## Abstract

We present the use of the Douglas-Gunn Alternating Direction Implicit finite difference method for computationally efficient simulation of the electric field propagation through a wide variety of optical fiber geometries. The method can accommodate refractive index profiles of arbitrary shape and is implemented in a tool called BPM-Matlab. We validate BPM-Matlab by comparing it to published experimental, numerical, and theoretical data and to commercially available state-of-the-art software. It is user-friendly, fast, and is available open-source. BPM-Matlab has a broad scope of applications in modeling a variety of optical fibers for diverse fields such as imaging, communication, material processing, and remote sensing.

Published by The Optical Society under the terms of the Creative Commons Attribution 4.0 License. Further distribution of this work must maintain attribution to the author(s) and the published article's title, journal citation, and DOI.

## 1. Introduction

Tailoring light delivery through optical fibers provides the intriguing possibility to dispense with optical elements at the fiber output, opening up avenues towards miniaturized light delivery in fields such as endoscopy, communication, material processing, remote sensing, and beyond [1–11]. Endoscopy has been proven to be attractive in the context of minimally invasive *in vivo* medical imaging, helping keep morbidity and mortality rates low. The field of optical communication thrives by utilizing optical fibers for higher and faster data transmission capacity by exploiting various properties of light such as polarization, wavelength, electric field amplitude, and phase [5,12]. An accurate understanding of the propagation of a shaped beam through a given fiber is required to realise the full potential of such methods.

Optical propagation through fibers can be determined through the experimental acquisition of the Transmission Matrix (TM) of a fiber at hand [13,14], but this experimental TM is only valid as long as the fiber conformation is unchanged; any appreciable change in fiber bending or twisting may alter the TM which would have to be redetermined. Theoretical methods based on perturbation theory exist [15] to estimate the TM for a well-defined bending. The correlation between the random speckle patterns generated at the distal end of a stationary fiber and one that is bent within a range of bending angles, termed the memory effect [16], aids in dynamically redetermining the TM. Recent demonstrations of this have utilized fast binary deformable mirror devices (DMD) for real time wavefront shaping in multimode fibers [17] or digital phase conjugation for multicore fibers [18]. Nevertheless, numerical tools must supplement these theoretical methods to accurately simulate beam propagation and to calculate the memory effect, especially for non-trivial fiber structures and for cases in which perturbation theory may no longer be valid.

Multiple toolboxes such as BeamLab [19] and software packages such as Lumerical [20], based on the Beam Propagation Method (BPM) and/or the Finite-Difference Eigenmode solver and Eigenmode Expansion propagator, are widely used by the scientific community for optical fiber modeling. Although these simulation tools can model a multitude of applications in the regimes of free-space, waveguide, and non-linear optics, they are neither free as in beer (gratis) nor free as in speech (libre). Moreover, many of these tools make symmetry assumptions pertaining to the fiber/component geometry by simulating only a fraction (one half or one quarter) of the required geometry, thereby restricting complex arbitrary structure definitions. To the best of our knowledge, they are also all restricted to CPU operation and do not support GPU acceleration despite the computation times in some cases being prohibitively slow.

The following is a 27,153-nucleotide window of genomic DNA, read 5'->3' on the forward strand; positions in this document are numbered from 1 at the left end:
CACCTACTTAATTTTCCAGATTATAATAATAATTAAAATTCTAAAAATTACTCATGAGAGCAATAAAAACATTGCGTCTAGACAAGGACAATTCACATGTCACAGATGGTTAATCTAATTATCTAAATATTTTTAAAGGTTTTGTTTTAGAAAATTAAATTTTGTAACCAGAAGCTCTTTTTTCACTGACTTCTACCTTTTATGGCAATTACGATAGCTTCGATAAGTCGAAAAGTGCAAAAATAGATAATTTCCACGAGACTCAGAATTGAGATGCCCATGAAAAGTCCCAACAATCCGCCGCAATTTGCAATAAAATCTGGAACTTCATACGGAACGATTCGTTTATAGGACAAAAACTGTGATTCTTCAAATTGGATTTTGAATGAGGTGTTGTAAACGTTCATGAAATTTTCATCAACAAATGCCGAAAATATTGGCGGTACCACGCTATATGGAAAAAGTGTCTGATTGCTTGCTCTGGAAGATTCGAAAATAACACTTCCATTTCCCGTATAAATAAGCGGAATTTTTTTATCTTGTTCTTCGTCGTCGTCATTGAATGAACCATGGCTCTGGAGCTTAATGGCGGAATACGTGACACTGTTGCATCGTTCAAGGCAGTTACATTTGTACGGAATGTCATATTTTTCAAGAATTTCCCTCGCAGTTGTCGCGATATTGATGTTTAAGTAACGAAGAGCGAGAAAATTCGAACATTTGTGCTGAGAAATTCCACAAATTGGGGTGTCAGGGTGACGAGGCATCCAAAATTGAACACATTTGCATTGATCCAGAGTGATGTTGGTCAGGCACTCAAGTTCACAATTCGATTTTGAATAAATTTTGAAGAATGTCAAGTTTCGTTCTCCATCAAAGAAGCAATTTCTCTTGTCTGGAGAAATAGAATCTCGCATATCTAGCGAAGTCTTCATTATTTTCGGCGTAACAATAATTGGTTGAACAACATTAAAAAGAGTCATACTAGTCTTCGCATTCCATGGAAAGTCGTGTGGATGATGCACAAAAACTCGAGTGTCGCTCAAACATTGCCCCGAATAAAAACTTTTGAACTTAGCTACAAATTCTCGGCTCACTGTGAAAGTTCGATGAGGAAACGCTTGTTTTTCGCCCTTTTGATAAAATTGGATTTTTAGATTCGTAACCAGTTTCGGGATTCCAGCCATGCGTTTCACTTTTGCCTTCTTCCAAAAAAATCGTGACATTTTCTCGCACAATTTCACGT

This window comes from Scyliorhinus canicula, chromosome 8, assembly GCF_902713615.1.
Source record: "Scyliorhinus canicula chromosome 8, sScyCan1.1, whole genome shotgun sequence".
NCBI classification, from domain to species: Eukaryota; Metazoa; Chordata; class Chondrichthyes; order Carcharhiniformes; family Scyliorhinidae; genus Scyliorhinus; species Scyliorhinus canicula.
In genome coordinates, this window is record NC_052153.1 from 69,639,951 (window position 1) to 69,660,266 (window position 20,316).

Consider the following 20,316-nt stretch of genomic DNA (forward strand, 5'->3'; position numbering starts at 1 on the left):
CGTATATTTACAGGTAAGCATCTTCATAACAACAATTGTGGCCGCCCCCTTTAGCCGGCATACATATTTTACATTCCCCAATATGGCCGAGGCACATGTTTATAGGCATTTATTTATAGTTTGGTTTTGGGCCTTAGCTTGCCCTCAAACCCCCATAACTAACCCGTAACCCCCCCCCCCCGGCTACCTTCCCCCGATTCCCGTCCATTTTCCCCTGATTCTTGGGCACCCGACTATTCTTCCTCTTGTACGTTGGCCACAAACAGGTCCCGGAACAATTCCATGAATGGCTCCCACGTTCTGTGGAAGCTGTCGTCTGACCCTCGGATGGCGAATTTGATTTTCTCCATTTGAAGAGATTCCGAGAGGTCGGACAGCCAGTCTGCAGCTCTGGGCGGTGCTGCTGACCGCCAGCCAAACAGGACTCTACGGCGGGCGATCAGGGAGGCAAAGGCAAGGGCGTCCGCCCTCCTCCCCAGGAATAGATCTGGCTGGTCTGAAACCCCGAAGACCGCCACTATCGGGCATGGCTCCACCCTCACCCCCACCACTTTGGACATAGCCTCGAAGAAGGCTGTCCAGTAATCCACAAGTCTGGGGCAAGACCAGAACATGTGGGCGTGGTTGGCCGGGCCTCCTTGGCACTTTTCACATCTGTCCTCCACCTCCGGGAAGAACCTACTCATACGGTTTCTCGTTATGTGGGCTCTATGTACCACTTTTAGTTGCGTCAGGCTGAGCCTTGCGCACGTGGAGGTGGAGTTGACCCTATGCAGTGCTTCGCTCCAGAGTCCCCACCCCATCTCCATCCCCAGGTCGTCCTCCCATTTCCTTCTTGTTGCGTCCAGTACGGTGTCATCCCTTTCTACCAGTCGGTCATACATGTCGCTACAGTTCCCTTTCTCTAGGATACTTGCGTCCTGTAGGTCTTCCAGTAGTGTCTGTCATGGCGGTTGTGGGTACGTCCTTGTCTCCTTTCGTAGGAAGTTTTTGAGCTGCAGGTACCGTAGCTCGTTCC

In this article, we present a numerical simulation tool called BPM-Matlab in which the Douglas-Gunn Alternating Direction Implicit (DG-ADI) method is used to efficiently model the electric field propagation in a wide variety of optical fiber geometries with arbitrary refractive index profiles. Our approach incorporates the important practical use cases of tapering, twisting, and bending deformations and may also offer solutions for modes for arbitrary refractive index profiles even in the presence of bending.

The key aspect of this work lies in the use of the fast DG-ADI method to model field propagation through non-symmetric refractive index profiles of arbitrary shape combined with the software’s availability for free (gratis) and as open-source (libre). As we will explain in Sec. 2., this method lends itself much better to high computational efficiency than the more common Crank-Nicolson method. Although ADI BPM was originally proposed for modeling beam propagation through waveguides by Hadley *et al.* [21], the lack of open-source software harnessing the advantages of the above method has until now restricted its wide applicability in the optics and photonics research community.

The potential impact is significant due to the code’s 1) high computational efficiency due to the DG-ADI method, 2) optional support for even faster GPU-accelerated execution, 3) support for fiber bending, twisting, and tapering, 4) inclusion of a mode solver for refractive index profiles of arbitrary shape, and 5) user-friendliness.